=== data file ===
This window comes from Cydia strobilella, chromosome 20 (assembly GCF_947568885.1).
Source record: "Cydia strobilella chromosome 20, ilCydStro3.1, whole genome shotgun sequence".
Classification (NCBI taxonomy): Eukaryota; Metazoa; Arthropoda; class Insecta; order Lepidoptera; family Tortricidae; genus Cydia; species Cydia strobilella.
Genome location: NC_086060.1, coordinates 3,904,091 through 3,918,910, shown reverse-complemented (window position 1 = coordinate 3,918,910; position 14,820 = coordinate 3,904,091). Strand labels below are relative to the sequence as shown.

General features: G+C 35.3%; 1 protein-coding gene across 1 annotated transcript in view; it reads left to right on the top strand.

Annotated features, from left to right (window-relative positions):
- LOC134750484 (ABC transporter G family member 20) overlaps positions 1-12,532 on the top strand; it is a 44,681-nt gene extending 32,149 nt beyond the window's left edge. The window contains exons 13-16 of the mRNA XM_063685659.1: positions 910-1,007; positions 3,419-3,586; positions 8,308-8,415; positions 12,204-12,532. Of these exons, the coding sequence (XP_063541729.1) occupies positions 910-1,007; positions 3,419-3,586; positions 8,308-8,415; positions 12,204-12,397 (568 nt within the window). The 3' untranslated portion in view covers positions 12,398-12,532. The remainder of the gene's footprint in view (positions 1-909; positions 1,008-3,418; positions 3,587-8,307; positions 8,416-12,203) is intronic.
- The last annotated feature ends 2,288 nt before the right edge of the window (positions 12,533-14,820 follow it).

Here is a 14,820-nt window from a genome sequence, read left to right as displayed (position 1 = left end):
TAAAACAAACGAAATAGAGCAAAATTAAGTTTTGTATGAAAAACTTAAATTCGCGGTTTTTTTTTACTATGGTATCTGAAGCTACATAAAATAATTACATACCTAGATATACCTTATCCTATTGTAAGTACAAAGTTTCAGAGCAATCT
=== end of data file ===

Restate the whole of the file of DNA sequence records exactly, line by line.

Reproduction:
This window comes from Cydia strobilella, chromosome 20 (assembly GCF_947568885.1).
Source record: "Cydia strobilella chromosome 20, ilCydStro3.1, whole genome shotgun sequence".
Classification (NCBI taxonomy): Eukaryota; Metazoa; Arthropoda; class Insecta; order Lepidoptera; family Tortricidae; genus Cydia; species Cydia strobilella.
Genome location: NC_086060.1, coordinates 3,904,091 through 3,918,910, shown reverse-complemented (window position 1 = coordinate 3,918,910; position 14,820 = coordinate 3,904,091). Strand labels below are relative to the sequence as shown.

General features: G+C 35.3%; 1 protein-coding gene across 1 annotated transcript in view; it reads left to right on the top strand.

Annotated features, from left to right (window-relative positions):
- LOC134750484 (ABC transporter G family member 20) overlaps positions 1-12,532 on the top strand; it is a 44,681-nt gene extending 32,149 nt beyond the window's left edge. The window contains exons 13-16 of the mRNA XM_063685659.1: positions 910-1,007; positions 3,419-3,586; positions 8,308-8,415; positions 12,204-12,532. Of these exons, the coding sequence (XP_063541729.1) occupies positions 910-1,007; positions 3,419-3,586; positions 8,308-8,415; positions 12,204-12,397 (568 nt within the window). The 3' untranslated portion in view covers positions 12,398-12,532. The remainder of the gene's footprint in view (positions 1-909; positions 1,008-3,418; positions 3,587-8,307; positions 8,416-12,203) is intronic.
- The last annotated feature ends 2,288 nt before the right edge of the window (positions 12,533-14,820 follow it).

Here is a 14,820-nt window from a genome sequence, read left to right as displayed (position 1 = left end):
TAAAACAAACGAAATAGAGCAAAATTAAGTTTTGTATGAAAAACTTAAATTCGCGGTTTTTTTTTACTATGGTATCTGAAGCTACATAAAATAATTACATACCTAGATATACCTTATCCTATTGTAAGTACAAAGTTTCAGAGCAATCT